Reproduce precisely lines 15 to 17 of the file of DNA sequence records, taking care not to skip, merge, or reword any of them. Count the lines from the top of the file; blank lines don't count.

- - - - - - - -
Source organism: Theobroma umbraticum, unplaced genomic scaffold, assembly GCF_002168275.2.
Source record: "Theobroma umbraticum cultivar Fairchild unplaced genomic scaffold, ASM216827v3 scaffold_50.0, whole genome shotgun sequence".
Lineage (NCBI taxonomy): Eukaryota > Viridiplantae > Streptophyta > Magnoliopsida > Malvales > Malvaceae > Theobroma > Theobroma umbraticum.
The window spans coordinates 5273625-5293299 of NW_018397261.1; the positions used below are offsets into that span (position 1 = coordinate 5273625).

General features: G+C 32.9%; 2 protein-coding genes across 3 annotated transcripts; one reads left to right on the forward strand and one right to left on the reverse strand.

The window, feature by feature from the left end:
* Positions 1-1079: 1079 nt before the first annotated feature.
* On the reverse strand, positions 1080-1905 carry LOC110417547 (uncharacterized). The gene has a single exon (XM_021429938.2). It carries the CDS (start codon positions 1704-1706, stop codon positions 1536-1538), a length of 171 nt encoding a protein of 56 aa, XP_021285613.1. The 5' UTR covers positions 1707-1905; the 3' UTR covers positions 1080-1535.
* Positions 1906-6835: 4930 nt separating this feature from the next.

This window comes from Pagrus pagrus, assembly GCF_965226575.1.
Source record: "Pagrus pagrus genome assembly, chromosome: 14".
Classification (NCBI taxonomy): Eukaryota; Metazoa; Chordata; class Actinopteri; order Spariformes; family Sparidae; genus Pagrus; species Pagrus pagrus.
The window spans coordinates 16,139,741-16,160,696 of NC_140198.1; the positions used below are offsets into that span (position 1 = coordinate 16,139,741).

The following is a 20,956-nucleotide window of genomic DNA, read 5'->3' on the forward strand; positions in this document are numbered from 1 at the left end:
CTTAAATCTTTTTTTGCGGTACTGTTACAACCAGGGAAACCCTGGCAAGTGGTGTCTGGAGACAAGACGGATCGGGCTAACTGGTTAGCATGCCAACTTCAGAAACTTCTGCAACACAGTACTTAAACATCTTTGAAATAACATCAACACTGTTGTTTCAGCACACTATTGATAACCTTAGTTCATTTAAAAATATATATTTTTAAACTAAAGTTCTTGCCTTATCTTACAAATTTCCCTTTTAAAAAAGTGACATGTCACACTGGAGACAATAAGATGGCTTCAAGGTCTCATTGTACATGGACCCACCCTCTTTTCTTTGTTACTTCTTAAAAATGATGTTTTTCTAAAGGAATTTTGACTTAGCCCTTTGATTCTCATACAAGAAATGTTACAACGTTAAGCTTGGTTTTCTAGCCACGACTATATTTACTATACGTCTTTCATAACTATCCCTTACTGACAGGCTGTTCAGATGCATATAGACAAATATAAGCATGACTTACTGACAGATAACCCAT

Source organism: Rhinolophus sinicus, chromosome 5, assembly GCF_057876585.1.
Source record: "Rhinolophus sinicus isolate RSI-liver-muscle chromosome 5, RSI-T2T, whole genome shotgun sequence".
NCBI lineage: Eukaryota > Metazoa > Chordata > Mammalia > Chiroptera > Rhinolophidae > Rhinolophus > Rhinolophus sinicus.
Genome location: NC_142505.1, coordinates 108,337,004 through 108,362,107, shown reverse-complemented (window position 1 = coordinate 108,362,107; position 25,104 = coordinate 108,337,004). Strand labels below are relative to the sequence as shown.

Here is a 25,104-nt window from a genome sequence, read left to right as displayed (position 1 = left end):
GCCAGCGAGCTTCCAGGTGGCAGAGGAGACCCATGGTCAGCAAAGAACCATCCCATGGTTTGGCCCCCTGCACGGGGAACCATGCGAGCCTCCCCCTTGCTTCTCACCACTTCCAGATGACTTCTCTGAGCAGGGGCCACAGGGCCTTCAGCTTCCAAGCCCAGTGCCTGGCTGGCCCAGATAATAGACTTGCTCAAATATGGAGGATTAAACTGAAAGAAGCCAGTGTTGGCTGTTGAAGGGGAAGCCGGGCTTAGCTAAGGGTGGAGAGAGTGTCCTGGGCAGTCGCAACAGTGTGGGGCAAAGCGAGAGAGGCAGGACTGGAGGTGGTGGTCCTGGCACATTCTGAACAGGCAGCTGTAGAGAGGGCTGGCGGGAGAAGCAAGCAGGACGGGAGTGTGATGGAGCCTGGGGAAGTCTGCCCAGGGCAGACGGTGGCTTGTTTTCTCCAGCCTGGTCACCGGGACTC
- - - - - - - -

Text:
CTTAAATCTTTTTTTGCGGTACTGTTACAACCAGGGAAACCCTGGCAAGTGGTGTCTGGAGACAAGACGGATCGGGCTAACTGGTTAGCATGCCAACTTCAGAAACTTCTGCAACACAGTACTTAAACATCTTTGAAATAACATCAACACTGTTGTTTCAGCACACTATTGATAACCTTAGTTCATTTAAAAATATATATTTTTAAACTAAAGTTCTTGCCTTATCTTACAAATTTCCCTTTTAAAAAAGTGACATGTCACACTGGAGACAATAAGATGGCTTCAAGGTCTCATTGTACATGGACCCACCCTCTTTTCTTTGTTACTTCTTAAAAATGATGTTTTTCTAAAGGAATTTTGACTTAGCCCTTTGATTCTCATACAAGAAATGTTACAACGTTAAGCTTGGTTTTCTAGCCACGACTATATTTACTATACGTCTTTCATAACTATCCCTTACTGACAGGCTGTTCAGATGCATATAGACAAATATAAGCATGACTTACTGACAGATAACCCAT

Source organism: Rhinolophus sinicus, chromosome 5, assembly GCF_057876585.1.
Source record: "Rhinolophus sinicus isolate RSI-liver-muscle chromosome 5, RSI-T2T, whole genome shotgun sequence".